Chronic compartment syndrome usually occurs during or immediately after repetitive exercise, such as running or cycling. It usually passes within minutes of stopping the activity.
Chronic compartment syndrome tends to develop gradually during exercise and improves with rest.
The symptoms can include a cramping pain during exercise, most often in the legs, swelling or a visibly bulging muscle. Sometimes there is a tingling sensation and the area my feel cold or pale and in severe cases, difficulty moving the affected body part.
Chronic compartment syndrome is much less serious than acute compartment syndrome, but it’s a good idea to get your symptoms checked out and have the cause diagnosed.
Chronic compartment syndrome usually occurs in young people who do regular repetitive exercise, such as running or cycling.
A leading theory is that it’s caused by temporary swelling of the muscles during exercise affecting the blood supply to a whole group of muscles.
Chronic compartment syndrome is not usually dangerous, and can sometimes be relieved by stopping the exercise and switching to a less strenuous activity.
Physiotherapy, orthotics and anti-inflammatory medication may help.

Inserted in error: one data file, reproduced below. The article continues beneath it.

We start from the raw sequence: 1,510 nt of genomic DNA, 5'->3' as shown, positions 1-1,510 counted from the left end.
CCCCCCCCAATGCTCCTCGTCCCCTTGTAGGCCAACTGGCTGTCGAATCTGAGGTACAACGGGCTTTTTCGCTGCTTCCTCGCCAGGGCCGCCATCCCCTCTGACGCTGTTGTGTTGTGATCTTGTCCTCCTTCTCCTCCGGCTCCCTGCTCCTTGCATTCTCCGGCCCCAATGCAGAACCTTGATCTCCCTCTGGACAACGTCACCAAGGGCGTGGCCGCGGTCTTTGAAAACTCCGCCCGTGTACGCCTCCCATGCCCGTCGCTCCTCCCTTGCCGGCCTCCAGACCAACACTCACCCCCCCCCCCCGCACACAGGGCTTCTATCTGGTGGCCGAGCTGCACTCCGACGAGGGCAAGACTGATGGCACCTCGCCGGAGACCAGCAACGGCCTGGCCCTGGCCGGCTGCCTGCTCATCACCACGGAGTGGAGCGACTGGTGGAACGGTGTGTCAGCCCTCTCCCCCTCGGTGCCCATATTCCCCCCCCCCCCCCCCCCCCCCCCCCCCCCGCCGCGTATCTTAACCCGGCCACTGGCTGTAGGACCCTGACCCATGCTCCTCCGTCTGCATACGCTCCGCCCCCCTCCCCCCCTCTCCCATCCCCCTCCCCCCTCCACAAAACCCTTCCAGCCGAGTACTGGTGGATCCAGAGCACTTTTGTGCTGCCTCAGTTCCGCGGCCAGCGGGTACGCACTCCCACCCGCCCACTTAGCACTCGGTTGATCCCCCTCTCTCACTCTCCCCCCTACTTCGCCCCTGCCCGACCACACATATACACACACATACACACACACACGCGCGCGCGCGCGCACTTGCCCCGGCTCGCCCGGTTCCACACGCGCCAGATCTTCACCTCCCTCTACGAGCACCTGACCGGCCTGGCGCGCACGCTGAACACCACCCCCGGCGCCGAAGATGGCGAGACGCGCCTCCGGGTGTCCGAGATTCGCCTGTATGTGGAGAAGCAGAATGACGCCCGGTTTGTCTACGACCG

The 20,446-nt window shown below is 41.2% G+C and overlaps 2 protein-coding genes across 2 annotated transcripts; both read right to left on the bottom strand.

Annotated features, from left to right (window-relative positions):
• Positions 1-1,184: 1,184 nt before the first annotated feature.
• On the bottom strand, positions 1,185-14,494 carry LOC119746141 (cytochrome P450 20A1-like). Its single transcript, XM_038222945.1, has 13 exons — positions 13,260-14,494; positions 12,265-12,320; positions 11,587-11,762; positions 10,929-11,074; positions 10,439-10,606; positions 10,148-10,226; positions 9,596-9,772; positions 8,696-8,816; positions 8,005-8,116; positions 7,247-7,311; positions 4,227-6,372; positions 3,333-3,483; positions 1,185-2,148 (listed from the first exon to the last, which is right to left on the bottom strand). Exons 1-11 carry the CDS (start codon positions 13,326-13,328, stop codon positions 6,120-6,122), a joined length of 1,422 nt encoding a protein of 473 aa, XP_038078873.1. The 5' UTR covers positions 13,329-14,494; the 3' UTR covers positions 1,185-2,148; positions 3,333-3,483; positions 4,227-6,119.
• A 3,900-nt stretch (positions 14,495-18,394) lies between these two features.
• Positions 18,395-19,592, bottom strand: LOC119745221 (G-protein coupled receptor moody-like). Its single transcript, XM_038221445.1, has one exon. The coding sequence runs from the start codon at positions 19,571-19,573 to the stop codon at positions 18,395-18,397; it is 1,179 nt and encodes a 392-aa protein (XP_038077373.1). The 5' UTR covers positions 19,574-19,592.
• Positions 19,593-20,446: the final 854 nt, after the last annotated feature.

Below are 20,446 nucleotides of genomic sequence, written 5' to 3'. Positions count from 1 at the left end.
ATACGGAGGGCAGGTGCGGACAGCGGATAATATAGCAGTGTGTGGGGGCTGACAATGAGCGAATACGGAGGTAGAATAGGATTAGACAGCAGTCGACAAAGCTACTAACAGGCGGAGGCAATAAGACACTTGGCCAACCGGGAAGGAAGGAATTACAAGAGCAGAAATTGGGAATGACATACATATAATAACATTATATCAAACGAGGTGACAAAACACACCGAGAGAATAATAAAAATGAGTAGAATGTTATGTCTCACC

Surgery will only be considered if your symptoms persist despite these measures. It is not a medical emergency and does not cause permanent damage
Acute compartment syndrome happens suddenly, usually after a fracture or severe injury. It is a medical emergency and requires urgent treatment as it can lead to permanent muscle damage if not treated quickly
Symptoms of acute compartment syndrome usually develop after an injury and get quickly worse.
Symptoms can include intense pain, especially when the muscle is stretched, which seems much worse than would normally be expected for the injury. Often there is tenderness in the affected area, tightness in the muscle, a tingling or burning sensation and in severe cases, numbness or weakness (these are signs of permanent damage).
Acute compartment syndrome is a medical emergency and ideally needs to be treated in hospital within a few hours to avoid permanent damage to the muscles or nerves.
Acute compartment syndrome can be caused by a broken bone or a crush injury – this is the most common cause, a plaster cast or tight bandage being applied to a limb before it has stopped swelling. Other caused include burns which can cause the skin to become scarred and tight, surgery to repair a damaged or blocked blood vessel (once blood is able to flow back into a muscle, it can lead to swelling) and in rare cases, it can occur without any obvious injury.
Acute compartment syndrome must be treated in hospital using a surgical procedure called an emergency fasciotomy.
The doctor or surgeon makes an incision to cut open your skin and fascia surrounding the muscles to immediately relieve the pressure inside the muscle compartment.